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Talkin' Tech: Using Search Engines
Talkin' Tech page provides guidelines for:  How to become a Sophisticated Search Engine User

Did you know that over 90% percent of Internet Users  are using search engines?   Yet, these online searchers only retrieve their desired information 50% of the time.  To become a more effective and efficient online searcher, it is essential to understand how search engines work and how to enter effective search statements.  We will review three popular search engines: Google, Yahoo and Bing.


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                How Do Search Engines Search
Garden SpiderSearch engines do not search the World Wide Web (www), but search a database that contains full-text records of web pages.  The search engines' databases are constructed by programs called spiders.  Spiders crawl the web looking for new pages to include in their database.  However, spiders will not find websites that are not linked to other pages. Also, the full-text webpage that is stored in the search engine database is only as current as the last crawl that the spider performed.  If a spider crawl is not performed frequently, a search engine may not retrieve the most current or relevant results.

In 1999, Google launched its first beta search engine.  Since then, Google’s simple web page has risen to become the most popular search engine.  Google retrieves results and ranks the result by the relevance of your search terms.  Also, Google is an enormous search engine.  Although the exact amount of web pages that Google searches is unknown, the total is at least 8,058,044,651.


In addition to the vast amount of web pages to search,  Google allows a user to exclude or include information results. For instance, if you want to find a search term in only PowerPoint files, Google will only find the search term in PowerPoint files and will exclude all other information.  Google also provides easy domain searching, safe-searching (retrieves web sites with no adult content), and will return results in over 40 languages.  For more information, please review  Advanced Searching with Google. Google is located at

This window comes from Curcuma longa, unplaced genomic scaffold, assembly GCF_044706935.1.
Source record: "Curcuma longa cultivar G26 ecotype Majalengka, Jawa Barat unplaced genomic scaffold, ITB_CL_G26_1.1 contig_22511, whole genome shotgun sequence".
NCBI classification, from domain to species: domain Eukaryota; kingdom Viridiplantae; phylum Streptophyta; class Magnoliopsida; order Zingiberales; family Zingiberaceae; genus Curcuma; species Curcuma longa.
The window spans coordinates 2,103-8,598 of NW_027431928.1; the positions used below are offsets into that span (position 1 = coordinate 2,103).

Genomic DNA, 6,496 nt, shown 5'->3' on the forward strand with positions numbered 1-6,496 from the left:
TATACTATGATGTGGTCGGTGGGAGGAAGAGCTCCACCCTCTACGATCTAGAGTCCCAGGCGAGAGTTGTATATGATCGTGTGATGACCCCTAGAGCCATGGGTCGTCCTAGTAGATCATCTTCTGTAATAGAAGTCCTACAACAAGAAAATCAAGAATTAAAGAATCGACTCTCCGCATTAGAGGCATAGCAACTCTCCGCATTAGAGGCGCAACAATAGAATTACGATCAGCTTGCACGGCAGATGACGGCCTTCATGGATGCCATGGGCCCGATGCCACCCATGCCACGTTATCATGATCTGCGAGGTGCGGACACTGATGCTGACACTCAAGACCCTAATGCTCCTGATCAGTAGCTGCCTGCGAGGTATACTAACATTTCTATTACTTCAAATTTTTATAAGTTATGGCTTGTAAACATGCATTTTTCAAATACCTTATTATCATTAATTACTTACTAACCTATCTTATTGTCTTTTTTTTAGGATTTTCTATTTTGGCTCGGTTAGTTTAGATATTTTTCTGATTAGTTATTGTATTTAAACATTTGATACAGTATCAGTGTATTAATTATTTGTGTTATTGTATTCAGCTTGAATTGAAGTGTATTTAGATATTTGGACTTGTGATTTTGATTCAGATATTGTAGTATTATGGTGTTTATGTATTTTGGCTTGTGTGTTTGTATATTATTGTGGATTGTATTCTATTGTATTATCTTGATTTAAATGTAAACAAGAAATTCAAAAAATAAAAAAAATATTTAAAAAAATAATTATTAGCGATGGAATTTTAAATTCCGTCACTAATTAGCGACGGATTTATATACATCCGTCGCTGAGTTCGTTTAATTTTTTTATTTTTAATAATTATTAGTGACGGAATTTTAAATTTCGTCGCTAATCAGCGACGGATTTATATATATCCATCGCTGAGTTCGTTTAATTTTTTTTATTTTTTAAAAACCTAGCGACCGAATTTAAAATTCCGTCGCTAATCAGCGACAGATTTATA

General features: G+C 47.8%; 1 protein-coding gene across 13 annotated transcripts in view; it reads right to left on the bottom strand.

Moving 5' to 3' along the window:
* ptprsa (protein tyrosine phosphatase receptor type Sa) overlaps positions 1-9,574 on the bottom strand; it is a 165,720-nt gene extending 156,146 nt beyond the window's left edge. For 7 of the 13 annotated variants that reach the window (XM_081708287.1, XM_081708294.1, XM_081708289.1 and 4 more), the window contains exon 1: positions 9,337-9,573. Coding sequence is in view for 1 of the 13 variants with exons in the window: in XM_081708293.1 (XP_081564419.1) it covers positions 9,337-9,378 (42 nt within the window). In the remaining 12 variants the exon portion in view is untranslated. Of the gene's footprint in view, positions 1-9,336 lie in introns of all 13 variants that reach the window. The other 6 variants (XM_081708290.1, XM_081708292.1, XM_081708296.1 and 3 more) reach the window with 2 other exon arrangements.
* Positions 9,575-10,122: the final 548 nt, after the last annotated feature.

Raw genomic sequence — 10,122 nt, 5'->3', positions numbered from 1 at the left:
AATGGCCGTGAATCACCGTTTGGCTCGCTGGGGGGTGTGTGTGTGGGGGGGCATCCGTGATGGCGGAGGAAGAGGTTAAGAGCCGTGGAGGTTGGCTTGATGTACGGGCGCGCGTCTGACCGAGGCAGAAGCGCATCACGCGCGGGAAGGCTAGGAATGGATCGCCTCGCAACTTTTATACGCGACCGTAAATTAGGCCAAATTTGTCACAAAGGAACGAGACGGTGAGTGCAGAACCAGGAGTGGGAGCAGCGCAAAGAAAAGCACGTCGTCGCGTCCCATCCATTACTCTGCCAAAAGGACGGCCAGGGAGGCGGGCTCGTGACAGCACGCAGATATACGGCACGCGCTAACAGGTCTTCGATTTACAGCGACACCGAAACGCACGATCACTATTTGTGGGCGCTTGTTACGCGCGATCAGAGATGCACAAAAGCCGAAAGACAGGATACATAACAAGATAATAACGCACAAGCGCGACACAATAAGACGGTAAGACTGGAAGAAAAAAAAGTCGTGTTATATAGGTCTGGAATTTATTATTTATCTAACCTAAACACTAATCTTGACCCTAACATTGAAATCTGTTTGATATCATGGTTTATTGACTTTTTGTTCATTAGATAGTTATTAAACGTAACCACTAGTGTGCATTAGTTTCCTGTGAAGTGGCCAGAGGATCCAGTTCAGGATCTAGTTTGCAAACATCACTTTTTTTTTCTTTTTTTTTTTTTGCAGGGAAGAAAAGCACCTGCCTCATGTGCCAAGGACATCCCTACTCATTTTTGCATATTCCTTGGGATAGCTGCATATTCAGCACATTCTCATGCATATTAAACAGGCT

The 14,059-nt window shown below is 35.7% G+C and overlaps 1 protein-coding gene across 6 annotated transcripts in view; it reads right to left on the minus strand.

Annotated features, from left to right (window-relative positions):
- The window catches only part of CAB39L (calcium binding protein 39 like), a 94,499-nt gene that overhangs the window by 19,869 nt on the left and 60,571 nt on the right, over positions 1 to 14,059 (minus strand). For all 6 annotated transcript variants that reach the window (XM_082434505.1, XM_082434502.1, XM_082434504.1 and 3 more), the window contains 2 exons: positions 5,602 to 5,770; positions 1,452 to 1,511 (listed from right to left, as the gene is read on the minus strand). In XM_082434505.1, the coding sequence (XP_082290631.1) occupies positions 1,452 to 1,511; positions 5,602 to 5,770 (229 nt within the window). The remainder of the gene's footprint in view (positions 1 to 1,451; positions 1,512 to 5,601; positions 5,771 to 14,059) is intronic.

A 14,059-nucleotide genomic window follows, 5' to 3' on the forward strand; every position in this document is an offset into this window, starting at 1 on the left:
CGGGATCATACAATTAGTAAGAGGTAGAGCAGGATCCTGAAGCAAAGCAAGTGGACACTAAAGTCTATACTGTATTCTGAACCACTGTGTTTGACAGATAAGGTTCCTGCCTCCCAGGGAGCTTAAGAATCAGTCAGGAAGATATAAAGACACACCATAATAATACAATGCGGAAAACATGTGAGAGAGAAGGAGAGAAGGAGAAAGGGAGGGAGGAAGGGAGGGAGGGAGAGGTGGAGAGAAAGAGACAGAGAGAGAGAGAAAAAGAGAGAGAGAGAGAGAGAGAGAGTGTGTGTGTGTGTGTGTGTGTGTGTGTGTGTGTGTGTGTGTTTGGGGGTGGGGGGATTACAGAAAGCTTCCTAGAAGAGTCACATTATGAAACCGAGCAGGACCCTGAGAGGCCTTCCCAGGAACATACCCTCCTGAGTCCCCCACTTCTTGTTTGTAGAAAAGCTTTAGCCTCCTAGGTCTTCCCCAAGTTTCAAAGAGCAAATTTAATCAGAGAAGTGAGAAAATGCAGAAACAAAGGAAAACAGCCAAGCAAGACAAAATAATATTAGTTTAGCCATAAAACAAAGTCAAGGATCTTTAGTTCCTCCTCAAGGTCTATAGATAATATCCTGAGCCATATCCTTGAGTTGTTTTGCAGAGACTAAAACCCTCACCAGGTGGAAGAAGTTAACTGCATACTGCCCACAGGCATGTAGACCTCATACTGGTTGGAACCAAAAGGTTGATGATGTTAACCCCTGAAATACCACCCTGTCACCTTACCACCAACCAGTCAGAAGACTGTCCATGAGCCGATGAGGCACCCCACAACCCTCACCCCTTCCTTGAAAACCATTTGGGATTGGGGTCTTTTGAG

FACULTY NOTE: Google Scholar is a service offered by Google.  Google Scholar allows the user to search for only scholarly literature.  To view how a Google Scholar search is performed, please review Step-by-Step Instructions on using Google Scholar. 


Formerly known as, Live Search, Windows Live Search and MSN  Search
Previously Microsoft had a small but steady growth in the search engine market. Bing changed this and  took the  search engine market by storm.  Within 2 years of it launch Bing  has moved into the number two spot for search engines. Some of the new features that were added were daily background changes with added "Hot Spots".  Bing  has a spell check feature that will change frequently misspelled search terms to the more commonly spelled alternative. They added video enhancements as well. By hovering over a  video thumbnail, the video will start playing.  One of most prominent changes is that Bing  now organizes search results into categories.


Yahoo Search Engine

With over 3 billion indexed websites and easy to use search features, Yahoo Search went from being a student hobby to one of the most recognized and used search and information services.  Yahoo, which is an acronym for "Yet Another Hierarchical Officious Oracle”, is one of the few search engines that has had substantial assistance by librarians and librarian students who aim to organize the web.

Furthermore, Yahoo Search has easy to use Shortcuts that enables you to track gas prices, find information on flight delays,  search for pictures or videos, movie show times, and much more. Please review Basic Search with Yahoo for more information. Yahoo Search is located at

Other Search Engines and Indexes you may want to check out:

Search Tips

Kid's Tool For Searching

Librarians' Index to the Internet

Vivisimo (Searches several search engines)

Surfwax (Searches several search engines)

Metacrawler (Searches several search engines)

DogPile (Searches several search engines)

CCAC: Library: Evaluating Web Sites


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